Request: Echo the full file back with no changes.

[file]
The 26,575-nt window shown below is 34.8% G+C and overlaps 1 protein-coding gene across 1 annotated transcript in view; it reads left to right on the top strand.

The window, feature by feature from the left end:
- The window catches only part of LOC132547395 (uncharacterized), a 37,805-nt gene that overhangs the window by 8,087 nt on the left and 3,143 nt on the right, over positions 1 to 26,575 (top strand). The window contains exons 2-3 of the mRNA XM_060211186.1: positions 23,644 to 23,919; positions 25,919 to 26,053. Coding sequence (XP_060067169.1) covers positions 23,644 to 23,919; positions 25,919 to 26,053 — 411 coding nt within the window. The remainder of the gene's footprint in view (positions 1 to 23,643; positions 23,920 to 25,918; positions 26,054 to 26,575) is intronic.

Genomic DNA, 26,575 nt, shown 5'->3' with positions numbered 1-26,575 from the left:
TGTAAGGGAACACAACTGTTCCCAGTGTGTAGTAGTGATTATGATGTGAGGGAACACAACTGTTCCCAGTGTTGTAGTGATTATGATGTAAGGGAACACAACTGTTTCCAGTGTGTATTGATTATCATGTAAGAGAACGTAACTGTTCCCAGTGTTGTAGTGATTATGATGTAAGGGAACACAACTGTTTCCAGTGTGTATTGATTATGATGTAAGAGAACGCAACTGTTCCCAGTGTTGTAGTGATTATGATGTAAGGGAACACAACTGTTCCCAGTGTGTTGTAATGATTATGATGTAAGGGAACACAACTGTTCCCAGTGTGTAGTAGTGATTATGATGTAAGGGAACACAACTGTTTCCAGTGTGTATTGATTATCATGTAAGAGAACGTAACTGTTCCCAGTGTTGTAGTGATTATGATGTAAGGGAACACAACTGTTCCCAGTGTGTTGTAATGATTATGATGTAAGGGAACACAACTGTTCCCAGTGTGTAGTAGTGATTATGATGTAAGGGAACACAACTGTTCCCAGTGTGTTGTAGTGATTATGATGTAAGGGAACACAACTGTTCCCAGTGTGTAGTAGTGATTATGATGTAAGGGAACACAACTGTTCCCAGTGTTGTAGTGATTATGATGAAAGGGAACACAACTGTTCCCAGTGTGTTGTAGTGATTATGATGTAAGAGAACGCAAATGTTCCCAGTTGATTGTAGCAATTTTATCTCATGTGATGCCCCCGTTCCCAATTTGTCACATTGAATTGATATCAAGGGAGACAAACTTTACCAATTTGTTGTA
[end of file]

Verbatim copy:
The 26,575-nt window shown below is 34.8% G+C and overlaps 1 protein-coding gene across 1 annotated transcript in view; it reads left to right on the top strand.

The window, feature by feature from the left end:
- The window catches only part of LOC132547395 (uncharacterized), a 37,805-nt gene that overhangs the window by 8,087 nt on the left and 3,143 nt on the right, over positions 1 to 26,575 (top strand). The window contains exons 2-3 of the mRNA XM_060211186.1: positions 23,644 to 23,919; positions 25,919 to 26,053. Coding sequence (XP_060067169.1) covers positions 23,644 to 23,919; positions 25,919 to 26,053 — 411 coding nt within the window. The remainder of the gene's footprint in view (positions 1 to 23,643; positions 23,920 to 25,918; positions 26,054 to 26,575) is intronic.

Genomic DNA, 26,575 nt, shown 5'->3' with positions numbered 1-26,575 from the left:
TGTAAGGGAACACAACTGTTCCCAGTGTGTAGTAGTGATTATGATGTGAGGGAACACAACTGTTCCCAGTGTTGTAGTGATTATGATGTAAGGGAACACAACTGTTTCCAGTGTGTATTGATTATCATGTAAGAGAACGTAACTGTTCCCAGTGTTGTAGTGATTATGATGTAAGGGAACACAACTGTTTCCAGTGTGTATTGATTATGATGTAAGAGAACGCAACTGTTCCCAGTGTTGTAGTGATTATGATGTAAGGGAACACAACTGTTCCCAGTGTGTTGTAATGATTATGATGTAAGGGAACACAACTGTTCCCAGTGTGTAGTAGTGATTATGATGTAAGGGAACACAACTGTTTCCAGTGTGTATTGATTATCATGTAAGAGAACGTAACTGTTCCCAGTGTTGTAGTGATTATGATGTAAGGGAACACAACTGTTCCCAGTGTGTTGTAATGATTATGATGTAAGGGAACACAACTGTTCCCAGTGTGTAGTAGTGATTATGATGTAAGGGAACACAACTGTTCCCAGTGTGTTGTAGTGATTATGATGTAAGGGAACACAACTGTTCCCAGTGTGTAGTAGTGATTATGATGTAAGGGAACACAACTGTTCCCAGTGTTGTAGTGATTATGATGAAAGGGAACACAACTGTTCCCAGTGTGTTGTAGTGATTATGATGTAAGAGAACGCAAATGTTCCCAGTTGATTGTAGCAATTTTATCTCATGTGATGCCCCCGTTCCCAATTTGTCACATTGAATTGATATCAAGGGAGACAAACTTTACCAATTTGTTGTA